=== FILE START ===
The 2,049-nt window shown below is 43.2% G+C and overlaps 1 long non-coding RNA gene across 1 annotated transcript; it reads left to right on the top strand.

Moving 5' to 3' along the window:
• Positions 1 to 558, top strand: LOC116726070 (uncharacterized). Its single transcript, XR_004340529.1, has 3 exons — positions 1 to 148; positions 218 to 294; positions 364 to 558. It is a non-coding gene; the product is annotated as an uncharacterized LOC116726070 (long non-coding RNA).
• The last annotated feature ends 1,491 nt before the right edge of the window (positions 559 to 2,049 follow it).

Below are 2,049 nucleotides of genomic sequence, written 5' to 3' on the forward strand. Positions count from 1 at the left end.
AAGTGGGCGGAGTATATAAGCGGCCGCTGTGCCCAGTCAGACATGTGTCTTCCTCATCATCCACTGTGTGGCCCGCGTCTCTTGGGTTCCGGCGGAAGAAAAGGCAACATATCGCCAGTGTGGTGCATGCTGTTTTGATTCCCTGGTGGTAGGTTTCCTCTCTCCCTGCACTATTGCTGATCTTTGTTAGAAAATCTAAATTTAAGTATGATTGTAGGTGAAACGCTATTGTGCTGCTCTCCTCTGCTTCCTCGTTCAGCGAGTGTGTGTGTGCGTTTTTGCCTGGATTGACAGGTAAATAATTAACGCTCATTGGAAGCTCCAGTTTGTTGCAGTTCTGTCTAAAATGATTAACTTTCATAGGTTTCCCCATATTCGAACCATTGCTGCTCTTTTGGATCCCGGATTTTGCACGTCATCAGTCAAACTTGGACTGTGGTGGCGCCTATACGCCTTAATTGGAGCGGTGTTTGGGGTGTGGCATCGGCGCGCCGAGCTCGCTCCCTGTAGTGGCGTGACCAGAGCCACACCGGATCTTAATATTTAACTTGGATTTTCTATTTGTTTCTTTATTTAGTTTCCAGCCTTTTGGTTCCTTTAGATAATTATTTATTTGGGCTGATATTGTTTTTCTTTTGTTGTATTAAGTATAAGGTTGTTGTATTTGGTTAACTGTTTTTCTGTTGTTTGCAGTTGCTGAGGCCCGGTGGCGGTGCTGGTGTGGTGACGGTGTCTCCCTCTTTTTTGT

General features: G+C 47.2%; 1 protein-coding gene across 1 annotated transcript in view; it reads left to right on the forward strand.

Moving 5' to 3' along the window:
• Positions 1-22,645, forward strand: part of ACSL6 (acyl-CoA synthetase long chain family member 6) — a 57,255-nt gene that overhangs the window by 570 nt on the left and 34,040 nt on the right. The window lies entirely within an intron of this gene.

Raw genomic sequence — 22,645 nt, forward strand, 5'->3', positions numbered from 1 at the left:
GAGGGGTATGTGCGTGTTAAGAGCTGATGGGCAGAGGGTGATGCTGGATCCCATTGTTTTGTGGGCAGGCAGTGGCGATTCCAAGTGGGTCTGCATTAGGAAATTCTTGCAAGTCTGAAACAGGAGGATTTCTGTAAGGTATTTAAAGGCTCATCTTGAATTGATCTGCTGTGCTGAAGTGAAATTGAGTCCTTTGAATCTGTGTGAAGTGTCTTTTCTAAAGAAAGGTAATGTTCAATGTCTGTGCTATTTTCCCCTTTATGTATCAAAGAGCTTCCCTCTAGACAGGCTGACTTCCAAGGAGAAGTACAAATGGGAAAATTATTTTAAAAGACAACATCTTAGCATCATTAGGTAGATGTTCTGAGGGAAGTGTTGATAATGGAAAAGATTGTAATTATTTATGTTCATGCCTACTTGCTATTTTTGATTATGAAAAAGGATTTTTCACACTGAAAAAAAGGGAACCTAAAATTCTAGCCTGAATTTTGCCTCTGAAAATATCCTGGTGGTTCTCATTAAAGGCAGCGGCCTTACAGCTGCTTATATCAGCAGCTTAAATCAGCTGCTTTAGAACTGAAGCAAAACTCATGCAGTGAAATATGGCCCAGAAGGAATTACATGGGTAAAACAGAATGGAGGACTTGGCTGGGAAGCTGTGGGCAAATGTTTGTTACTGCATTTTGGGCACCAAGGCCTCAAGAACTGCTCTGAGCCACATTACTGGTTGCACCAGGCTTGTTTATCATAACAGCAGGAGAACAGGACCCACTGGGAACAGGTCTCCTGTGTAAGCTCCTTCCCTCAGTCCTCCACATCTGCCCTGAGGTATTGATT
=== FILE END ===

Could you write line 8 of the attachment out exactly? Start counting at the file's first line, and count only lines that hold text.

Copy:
Moving 5' to 3' along the window: